We see and embrace our indigenous land ancestors, the First Peoples who for ten thousand years were shaped by and stewarded lands of the Columbia River Basin, the Columbia River Plateau, the Great Basin, and the Northwest Coast—currently known as Oregon and Southern Washington.

They included the Alsea, Applegate, Cayuse, Chetco, Chinook, Clackamas, Clatskanie, Clowwewalla, Coos, Coquille, Cowlitz, Galice, Kalapuya, Klamath, Klickitat, Modoc, Mohawk, Molalla, Multnomah, Nez Perce, Paiute, Santiam, Siletz, Shasta, Siuslaw, Takelma, Tenino, Tillamook, Tolowa, Tualatin, Tututni, Umatilla, Umpqua, Walla Walla, Warm Springs bands, Wasco peoples, Wishram, Yahuskin, and many other unrecognized and lost First Peoples who were part of this land.[i]

We acknowledge the suffering perpetrated against them by white colonizers: from stolen lands, genocide, internment, racism, and separation from ancestral homelands, language, culture, religion, food, and traditions. We vow to uproot colonizing tendencies within ourselves, born from fires of greed, hatred and delusion, in order to reduce harm and realize our accountability to the land and its native stewards.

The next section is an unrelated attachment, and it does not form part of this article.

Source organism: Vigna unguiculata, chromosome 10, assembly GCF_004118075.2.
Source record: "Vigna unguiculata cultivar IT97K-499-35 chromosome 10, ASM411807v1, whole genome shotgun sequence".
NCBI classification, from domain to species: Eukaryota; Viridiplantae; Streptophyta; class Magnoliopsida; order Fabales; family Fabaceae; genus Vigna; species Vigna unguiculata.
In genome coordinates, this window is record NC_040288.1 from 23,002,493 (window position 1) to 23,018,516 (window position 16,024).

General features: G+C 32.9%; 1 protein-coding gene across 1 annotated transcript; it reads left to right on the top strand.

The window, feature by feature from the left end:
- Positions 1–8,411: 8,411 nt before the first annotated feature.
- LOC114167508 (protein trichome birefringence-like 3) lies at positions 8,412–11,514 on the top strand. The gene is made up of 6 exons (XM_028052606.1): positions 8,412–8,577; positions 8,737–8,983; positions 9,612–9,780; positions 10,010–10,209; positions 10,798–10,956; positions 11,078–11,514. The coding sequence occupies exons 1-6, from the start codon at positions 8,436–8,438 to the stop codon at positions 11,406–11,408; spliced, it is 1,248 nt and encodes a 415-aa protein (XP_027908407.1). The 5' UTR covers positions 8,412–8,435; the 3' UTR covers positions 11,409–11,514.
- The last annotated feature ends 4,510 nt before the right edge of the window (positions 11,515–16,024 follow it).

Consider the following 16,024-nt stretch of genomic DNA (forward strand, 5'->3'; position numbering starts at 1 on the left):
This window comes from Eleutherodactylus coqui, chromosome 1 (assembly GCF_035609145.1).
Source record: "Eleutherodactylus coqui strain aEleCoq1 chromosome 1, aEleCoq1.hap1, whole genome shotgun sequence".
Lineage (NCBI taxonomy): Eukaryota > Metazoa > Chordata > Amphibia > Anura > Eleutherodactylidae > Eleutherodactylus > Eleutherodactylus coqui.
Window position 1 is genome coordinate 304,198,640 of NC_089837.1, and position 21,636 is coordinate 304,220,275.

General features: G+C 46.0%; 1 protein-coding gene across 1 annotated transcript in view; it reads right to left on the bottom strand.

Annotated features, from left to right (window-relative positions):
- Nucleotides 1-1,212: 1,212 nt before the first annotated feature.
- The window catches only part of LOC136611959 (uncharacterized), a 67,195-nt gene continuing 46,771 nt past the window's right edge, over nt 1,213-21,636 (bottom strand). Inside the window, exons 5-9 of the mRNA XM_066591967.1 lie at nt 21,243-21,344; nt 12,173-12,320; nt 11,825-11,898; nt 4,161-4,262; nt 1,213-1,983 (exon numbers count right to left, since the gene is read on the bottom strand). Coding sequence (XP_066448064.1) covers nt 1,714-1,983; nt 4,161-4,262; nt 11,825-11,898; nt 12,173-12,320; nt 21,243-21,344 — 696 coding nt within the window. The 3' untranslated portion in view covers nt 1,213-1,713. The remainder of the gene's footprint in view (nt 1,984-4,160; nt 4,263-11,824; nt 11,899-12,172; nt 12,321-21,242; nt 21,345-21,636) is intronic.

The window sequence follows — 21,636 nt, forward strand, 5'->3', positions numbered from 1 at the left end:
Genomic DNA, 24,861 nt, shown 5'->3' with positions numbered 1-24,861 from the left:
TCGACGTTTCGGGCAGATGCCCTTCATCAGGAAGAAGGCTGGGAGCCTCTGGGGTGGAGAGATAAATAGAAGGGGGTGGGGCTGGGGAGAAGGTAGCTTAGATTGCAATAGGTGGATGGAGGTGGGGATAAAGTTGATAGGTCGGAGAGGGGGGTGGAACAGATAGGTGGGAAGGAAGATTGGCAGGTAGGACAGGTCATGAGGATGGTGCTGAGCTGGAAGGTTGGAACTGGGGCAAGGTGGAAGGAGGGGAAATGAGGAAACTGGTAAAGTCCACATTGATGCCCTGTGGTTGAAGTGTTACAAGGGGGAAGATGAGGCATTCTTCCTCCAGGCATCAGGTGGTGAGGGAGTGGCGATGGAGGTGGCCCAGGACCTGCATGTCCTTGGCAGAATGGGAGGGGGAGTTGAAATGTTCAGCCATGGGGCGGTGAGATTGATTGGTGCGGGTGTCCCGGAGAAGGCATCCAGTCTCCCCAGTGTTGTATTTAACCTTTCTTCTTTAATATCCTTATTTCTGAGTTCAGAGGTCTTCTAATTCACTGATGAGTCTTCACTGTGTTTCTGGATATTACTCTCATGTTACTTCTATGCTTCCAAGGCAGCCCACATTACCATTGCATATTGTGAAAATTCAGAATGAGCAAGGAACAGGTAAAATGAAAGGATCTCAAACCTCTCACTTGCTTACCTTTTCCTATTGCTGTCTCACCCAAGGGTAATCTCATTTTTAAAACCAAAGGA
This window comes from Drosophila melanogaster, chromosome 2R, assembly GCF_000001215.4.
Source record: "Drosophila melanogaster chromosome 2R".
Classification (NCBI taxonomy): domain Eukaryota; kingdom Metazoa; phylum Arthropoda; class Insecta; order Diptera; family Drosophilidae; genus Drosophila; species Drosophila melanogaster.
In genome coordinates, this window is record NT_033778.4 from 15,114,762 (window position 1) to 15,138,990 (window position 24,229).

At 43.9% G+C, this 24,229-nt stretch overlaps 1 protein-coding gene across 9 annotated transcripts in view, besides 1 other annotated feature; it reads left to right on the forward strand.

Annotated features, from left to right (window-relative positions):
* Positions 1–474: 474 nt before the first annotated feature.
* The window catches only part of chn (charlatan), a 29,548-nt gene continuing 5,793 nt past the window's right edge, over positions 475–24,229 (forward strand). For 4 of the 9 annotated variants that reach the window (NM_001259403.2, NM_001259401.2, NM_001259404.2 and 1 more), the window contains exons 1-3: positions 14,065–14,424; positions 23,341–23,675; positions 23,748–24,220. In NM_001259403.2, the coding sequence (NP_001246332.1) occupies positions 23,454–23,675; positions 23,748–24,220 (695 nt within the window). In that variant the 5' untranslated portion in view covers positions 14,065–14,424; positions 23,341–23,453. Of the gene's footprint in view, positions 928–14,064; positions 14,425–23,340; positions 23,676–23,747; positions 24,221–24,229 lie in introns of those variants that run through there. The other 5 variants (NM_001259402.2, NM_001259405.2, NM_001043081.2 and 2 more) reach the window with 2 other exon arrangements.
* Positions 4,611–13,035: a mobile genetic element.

Today these Peoples are members of the Burns Paiute Tribe; Celilo Wy’am Tribe; Chinook Indian Nation; Clatsop-Nehalem Confederated Tribes; Confederated Tribes and Bands of the Yakama Nation; Confederated Tribes of the Chehalis Reservation; Confederated Tribes of Coos, Lower Umpqua, and Siuslaw Indians; Confederated Tribes of the Grand Ronde; Confederated Tribes of the Lower Rogue; Confederated Tribes of the Siletz Indians; Confederated Tribes of the Umatilla Indian Reservation; Confederated Tribes of Warm Springs; Cow Creek Band of Umpqua Tribe of Indians; Cowlitz Indian Tribe; Coquille Indian Tribe; Klamath Tribes; Quinault Indian Nation; and Rogue Valley Shasta Takelma.

We bow with deep respect to their elders and recognize these tribes as the elder nations.[ii] We support their work of reclaiming ancestral homelands, languages and traditions; and their efforts to revitalize and sustain Land and Water for the well-being of its many inhabitants (salmon and eels; ducks and geese; roots, bulbs, berries, nuts, seeds; deer and elk; people; others), and for generations yet to come.

[i] According to linguistic ethnologist Melville Jacobs: “Northwest states, before 1750, had sixty to seventy Indian languages, two to three thousand bands, hamlets, or villages, and something under, around, or over two hundred thousand people.” (from “The First Oregonians,” pg. 101)

[ii] From “The First Oregonians,” pg. 39